In 1811 the stables building was constructed by James Watson to the design of architect Robert Reid.
The building is a classical, U-plan, long symmetrical, two storey construction, having advanced cart-shed pavilions at either end with segmental headed giant openings to the front and inner sides. The central bay, facing east, has a similar giant arched entrance pavilion supporting an octagonal clock tower with a bull’s-eye window, and originally having a domed roof. The walls are of sandstone rubble construction faced on all elevations, except the rear, with horizontally droved sandstone blocks of fine quality. All the windows on the front elevation and the two side elevations (except the window on each level nearest to the rear corners of the building) were built blind, and
were for decoration purposes only. The windows on the rear elevation were all functional.
Within the central archway at the front of the building there was originally a rectangular doorway, flanked by blind windows, which led into the former harness room. This room occupied the ground floor at the base of the clock tower, and was of square construction, having a fireplace in its north-east corner, and a stone stairway rising up the face of its south wall, leading to a circular room above. The doorway into the harness room has been blocked at some time, the lower part being replaced with droved sandstone blocks similar to the original facings, and a grille of vertical iron bars installed above. The existing doorway immediately to the right of the entrance pavilion was originally constructed as a window, and this change of function may have been made to compensate for the loss of the central doorway.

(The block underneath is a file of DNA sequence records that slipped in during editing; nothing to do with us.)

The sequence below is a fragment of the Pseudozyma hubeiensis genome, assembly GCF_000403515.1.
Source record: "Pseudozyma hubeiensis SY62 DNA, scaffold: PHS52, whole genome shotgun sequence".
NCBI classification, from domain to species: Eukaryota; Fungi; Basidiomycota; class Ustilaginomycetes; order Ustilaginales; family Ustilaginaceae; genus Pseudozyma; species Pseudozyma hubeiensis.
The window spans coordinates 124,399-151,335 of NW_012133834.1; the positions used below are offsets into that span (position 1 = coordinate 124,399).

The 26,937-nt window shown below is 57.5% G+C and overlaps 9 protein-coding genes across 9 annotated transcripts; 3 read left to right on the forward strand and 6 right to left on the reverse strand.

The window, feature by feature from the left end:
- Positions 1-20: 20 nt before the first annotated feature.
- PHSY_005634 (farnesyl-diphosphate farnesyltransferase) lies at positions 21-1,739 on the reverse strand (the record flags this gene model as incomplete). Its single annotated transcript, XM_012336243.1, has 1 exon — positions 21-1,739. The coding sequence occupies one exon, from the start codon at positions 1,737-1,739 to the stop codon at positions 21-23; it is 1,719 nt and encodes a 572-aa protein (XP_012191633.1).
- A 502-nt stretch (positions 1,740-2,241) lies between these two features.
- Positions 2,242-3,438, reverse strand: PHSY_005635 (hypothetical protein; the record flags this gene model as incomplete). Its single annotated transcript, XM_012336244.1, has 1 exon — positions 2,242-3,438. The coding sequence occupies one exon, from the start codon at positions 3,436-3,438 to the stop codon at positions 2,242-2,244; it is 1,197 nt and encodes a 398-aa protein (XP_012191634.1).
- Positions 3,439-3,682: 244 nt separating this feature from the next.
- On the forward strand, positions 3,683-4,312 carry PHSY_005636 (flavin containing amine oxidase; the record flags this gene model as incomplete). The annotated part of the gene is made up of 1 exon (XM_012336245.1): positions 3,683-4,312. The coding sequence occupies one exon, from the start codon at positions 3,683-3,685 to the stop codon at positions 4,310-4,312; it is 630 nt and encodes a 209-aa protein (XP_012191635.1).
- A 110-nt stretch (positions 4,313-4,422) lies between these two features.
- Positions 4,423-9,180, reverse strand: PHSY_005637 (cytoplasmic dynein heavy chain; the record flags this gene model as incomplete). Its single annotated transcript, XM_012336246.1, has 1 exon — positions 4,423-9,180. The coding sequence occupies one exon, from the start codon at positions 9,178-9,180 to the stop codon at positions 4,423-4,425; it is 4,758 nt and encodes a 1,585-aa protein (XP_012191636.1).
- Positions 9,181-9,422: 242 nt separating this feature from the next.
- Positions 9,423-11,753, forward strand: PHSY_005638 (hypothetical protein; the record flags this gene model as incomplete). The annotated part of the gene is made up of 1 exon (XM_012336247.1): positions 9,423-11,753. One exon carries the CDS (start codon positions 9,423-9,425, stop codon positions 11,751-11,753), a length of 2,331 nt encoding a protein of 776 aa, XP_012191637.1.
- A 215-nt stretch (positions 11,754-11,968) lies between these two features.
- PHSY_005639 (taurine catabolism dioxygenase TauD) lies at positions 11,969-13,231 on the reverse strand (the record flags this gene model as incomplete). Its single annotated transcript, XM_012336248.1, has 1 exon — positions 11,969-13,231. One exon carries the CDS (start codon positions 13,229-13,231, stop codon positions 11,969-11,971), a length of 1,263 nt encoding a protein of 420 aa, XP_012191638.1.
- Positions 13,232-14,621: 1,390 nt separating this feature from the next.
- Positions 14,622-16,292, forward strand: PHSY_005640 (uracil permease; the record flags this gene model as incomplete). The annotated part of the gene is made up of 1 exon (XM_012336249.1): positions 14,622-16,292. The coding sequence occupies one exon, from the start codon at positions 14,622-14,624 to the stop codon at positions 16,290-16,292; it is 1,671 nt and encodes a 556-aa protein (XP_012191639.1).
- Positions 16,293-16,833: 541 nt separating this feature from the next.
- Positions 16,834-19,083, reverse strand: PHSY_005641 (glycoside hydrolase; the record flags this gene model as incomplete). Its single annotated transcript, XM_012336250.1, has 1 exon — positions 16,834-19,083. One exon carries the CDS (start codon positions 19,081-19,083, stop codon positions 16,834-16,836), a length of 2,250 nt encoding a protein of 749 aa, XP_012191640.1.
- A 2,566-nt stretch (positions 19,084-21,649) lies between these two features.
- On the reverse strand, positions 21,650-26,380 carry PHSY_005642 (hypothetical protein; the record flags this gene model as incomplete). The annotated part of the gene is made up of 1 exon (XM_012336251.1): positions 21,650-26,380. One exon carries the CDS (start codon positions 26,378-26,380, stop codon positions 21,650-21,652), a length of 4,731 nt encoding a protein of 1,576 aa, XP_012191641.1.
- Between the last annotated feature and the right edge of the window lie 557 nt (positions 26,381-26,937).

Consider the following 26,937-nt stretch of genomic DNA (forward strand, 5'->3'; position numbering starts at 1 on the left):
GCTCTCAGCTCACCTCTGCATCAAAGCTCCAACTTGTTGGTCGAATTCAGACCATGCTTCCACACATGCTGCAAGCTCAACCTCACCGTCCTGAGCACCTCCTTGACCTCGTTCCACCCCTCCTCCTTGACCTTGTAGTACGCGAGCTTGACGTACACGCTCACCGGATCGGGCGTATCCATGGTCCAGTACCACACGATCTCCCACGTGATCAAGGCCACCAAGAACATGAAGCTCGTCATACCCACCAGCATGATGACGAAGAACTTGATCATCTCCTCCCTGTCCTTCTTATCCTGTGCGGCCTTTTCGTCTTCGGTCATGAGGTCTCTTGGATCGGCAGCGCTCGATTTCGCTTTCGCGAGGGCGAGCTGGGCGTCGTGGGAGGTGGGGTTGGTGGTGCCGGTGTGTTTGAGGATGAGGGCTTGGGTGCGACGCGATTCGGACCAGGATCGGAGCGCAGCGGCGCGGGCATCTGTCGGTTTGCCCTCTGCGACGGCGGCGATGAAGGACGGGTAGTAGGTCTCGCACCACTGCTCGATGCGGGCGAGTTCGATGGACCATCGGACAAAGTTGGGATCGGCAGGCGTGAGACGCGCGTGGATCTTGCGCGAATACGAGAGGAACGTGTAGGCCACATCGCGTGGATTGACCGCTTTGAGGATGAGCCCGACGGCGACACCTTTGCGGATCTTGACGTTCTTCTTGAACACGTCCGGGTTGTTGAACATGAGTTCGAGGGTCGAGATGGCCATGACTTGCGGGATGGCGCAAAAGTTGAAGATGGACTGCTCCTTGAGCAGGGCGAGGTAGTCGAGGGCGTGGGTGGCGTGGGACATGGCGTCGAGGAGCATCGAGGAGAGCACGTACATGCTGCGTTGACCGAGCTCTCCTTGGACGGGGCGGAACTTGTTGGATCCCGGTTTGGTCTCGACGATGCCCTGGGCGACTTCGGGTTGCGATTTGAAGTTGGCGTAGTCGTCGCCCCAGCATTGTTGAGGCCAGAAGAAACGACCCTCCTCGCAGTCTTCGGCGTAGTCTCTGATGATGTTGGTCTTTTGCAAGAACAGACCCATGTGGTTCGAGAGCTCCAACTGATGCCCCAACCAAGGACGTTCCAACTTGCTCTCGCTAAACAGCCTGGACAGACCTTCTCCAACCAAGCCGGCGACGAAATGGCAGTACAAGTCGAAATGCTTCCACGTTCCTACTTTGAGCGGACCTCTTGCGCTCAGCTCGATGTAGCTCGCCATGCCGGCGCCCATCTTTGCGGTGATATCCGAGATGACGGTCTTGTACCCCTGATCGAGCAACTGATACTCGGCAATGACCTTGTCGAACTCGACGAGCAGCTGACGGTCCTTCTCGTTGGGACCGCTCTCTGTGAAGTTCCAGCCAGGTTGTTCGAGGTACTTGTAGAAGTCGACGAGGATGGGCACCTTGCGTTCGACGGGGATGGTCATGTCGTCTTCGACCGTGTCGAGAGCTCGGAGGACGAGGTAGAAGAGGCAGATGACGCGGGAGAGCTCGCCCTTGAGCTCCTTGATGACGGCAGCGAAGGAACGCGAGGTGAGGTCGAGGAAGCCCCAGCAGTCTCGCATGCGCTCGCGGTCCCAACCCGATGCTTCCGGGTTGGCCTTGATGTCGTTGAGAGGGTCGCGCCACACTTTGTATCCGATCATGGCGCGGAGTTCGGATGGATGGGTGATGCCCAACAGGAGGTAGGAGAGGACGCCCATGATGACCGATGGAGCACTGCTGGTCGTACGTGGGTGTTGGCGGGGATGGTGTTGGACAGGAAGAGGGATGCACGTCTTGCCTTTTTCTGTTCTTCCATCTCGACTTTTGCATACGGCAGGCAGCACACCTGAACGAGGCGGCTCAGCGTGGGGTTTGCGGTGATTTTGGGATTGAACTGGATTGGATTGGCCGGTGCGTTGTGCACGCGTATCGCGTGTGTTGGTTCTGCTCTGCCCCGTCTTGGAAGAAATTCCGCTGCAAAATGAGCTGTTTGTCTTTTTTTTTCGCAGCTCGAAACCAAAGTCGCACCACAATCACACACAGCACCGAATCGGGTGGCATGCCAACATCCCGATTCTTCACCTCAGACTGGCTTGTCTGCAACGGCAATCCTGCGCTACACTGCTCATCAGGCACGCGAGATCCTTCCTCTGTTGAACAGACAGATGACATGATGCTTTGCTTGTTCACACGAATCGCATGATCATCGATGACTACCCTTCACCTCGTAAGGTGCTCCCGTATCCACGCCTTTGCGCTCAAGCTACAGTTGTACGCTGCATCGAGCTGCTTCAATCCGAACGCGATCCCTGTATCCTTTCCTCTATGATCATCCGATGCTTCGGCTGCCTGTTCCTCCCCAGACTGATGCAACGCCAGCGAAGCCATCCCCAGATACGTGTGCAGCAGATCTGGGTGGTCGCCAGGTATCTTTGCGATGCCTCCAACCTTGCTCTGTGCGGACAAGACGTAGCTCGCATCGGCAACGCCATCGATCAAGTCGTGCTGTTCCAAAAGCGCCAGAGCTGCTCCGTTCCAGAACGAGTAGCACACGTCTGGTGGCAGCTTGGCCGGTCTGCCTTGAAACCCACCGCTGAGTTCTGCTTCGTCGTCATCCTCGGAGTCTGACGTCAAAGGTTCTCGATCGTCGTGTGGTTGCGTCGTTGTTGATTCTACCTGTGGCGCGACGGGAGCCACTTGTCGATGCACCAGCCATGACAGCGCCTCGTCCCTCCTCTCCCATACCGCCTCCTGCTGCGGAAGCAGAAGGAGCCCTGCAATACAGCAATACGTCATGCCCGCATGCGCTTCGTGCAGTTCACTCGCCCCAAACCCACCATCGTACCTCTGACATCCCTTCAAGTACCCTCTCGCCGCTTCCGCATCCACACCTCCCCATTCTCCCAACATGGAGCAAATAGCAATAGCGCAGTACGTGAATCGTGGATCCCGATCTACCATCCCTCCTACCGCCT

Flagstone flooring was laid throughout the entire ground floor level of the stable block, including the two cart-shed pavilions. In front of the building the ground was finished by setted cobbles extending outwards from the entrance courtyard. At a later date, a small cast iron stove was set into each of the external side walls of the cart-shed pavilions, close to the front corner, and remains of piping protrude through to the inside wall - presumably this was some form of heating arrangement to protect the carriages from damp.
The stable block would have housed about seven horses, a forge for replacing shoes and ancillary accommodation. The functional windows of the second storey level, above the north and south wings, are placed very low down in the wall close to the floor, and this may suggest previous use as a hay loft.
In 1975, when Percival Maitland-Tennant, the last private owner of Cammo, died, six rusted motor cars were found at the rear of the stables.
In 2017, the City Council cut down all self-seeded trees, both within the stables building and within a reasonable distance outside. Some of these trees had grown to a considerable size and there was a danger their roots would damage the built structures.